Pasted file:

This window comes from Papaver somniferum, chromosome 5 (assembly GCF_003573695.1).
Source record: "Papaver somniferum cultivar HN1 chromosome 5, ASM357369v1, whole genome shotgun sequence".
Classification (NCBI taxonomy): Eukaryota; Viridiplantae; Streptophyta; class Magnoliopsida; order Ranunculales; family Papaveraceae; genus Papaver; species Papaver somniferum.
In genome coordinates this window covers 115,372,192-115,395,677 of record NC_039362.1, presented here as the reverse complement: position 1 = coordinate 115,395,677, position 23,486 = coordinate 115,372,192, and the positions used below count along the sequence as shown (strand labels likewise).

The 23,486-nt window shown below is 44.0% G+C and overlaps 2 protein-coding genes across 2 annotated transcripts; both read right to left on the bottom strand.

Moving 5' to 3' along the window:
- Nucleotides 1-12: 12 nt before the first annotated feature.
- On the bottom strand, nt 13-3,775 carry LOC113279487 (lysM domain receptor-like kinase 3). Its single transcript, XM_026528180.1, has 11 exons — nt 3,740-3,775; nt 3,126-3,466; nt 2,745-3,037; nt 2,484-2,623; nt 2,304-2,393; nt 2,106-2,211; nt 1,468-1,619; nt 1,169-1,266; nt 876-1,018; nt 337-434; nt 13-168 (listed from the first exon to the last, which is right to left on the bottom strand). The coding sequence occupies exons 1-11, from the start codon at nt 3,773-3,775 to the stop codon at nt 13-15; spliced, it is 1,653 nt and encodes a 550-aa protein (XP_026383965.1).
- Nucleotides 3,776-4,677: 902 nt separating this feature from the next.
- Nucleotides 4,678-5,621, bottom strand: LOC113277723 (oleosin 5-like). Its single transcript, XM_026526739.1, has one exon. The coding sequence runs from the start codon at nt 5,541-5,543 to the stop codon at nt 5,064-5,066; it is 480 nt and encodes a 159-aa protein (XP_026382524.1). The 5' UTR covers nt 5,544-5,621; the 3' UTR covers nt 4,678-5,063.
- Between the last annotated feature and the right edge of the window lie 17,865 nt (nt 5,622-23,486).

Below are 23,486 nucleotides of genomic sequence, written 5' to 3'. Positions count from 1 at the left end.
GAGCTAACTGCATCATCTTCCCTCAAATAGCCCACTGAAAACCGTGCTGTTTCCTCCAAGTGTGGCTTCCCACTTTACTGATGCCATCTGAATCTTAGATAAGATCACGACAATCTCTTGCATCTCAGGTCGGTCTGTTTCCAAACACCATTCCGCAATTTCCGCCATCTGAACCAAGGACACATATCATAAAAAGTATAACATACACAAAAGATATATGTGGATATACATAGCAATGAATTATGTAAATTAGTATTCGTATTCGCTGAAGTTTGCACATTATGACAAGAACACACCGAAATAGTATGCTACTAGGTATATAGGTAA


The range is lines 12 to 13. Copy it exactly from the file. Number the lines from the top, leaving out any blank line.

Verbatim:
Below are 23,486 nucleotides of genomic sequence, written 5' to 3'. Positions count from 1 at the left end.
GAGCTAACTGCATCATCTTCCCTCAAATAGCCCACTGAAAACCGTGCTGTTTCCTCCAAGTGTGGCTTCCCACTTTACTGATGCCATCTGAATCTTAGATAAGATCACGACAATCTCTTGCATCTCAGGTCGGTCTGTTTCCAAACACCATTCCGCAATTTCCGCCATCTGAACCAAGGACACATATCATAAAAAGTATAACATACACAAAAGATATATGTGGATATACATAGCAATGAATTATGTAAATTAGTATTCGTATTCGCTGAAGTTTGCACATTATGACAAGAACACACCGAAATAGTATGCTACTAGGTATATAGGTAA